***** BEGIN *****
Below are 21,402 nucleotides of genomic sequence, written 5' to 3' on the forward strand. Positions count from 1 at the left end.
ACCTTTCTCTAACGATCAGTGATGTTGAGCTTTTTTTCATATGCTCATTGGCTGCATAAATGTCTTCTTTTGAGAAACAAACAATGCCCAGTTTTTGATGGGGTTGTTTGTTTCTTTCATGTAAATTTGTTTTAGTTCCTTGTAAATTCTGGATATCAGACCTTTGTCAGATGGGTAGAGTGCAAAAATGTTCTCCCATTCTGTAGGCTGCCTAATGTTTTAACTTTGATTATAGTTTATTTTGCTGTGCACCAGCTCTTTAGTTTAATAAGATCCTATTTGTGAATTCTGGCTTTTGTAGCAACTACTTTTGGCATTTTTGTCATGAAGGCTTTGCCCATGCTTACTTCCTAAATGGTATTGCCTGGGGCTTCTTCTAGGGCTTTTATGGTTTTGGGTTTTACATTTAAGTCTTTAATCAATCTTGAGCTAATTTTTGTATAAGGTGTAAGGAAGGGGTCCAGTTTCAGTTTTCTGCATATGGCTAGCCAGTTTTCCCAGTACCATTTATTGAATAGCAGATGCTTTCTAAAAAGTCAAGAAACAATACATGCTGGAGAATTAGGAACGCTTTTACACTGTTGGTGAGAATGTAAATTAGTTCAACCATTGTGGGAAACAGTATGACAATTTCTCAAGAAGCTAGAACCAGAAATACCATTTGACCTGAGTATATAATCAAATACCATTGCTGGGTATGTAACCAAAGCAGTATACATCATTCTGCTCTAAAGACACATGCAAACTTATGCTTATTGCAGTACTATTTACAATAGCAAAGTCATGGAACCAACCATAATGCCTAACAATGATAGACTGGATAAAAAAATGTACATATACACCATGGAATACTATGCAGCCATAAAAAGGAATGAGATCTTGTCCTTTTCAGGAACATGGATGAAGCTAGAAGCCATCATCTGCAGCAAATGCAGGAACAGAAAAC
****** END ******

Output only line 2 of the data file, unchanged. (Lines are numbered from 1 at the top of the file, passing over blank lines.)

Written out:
ACCTTTCTCTAACGATCAGTGATGTTGAGCTTTTTTTCATATGCTCATTGGCTGCATAAATGTCTTCTTTTGAGAAACAAACAATGCCCAGTTTTTGATGGGGTTGTTTGTTTCTTTCATGTAAATTTGTTTTAGTTCCTTGTAAATTCTGGATATCAGACCTTTGTCAGATGGGTAGAGTGCAAAAATGTTCTCCCATTCTGTAGGCTGCCTAATGTTTTAACTTTGATTATAGTTTATTTTGCTGTGCACCAGCTCTTTAGTTTAATAAGATCCTATTTGTGAATTCTGGCTTTTGTAGCAACTACTTTTGGCATTTTTGTCATGAAGGCTTTGCCCATGCTTACTTCCTAAATGGTATTGCCTGGGGCTTCTTCTAGGGCTTTTATGGTTTTGGGTTTTACATTTAAGTCTTTAATCAATCTTGAGCTAATTTTTGTATAAGGTGTAAGGAAGGGGTCCAGTTTCAGTTTTCTGCATATGGCTAGCCAGTTTTCCCAGTACCATTTATTGAATAGCAGATGCTTTCTAAAAAGTCAAGAAACAATACATGCTGGAGAATTAGGAACGCTTTTACACTGTTGGTGAGAATGTAAATTAGTTCAACCATTGTGGGAAACAGTATGACAATTTCTCAAGAAGCTAGAACCAGAAATACCATTTGACCTGAGTATATAATCAAATACCATTGCTGGGTATGTAACCAAAGCAGTATACATCATTCTGCTCTAAAGACACATGCAAACTTATGCTTATTGCAGTACTATTTACAATAGCAAAGTCATGGAACCAACCATAATGCCTAACAATGATAGACTGGATAAAAAAATGTACATATACACCATGGAATACTATGCAGCCATAAAAAGGAATGAGATCTTGTCCTTTTCAGGAACATGGATGAAGCTAGAAGCCATCATCTGCAGCAAATGCAGGAACAGAAAAC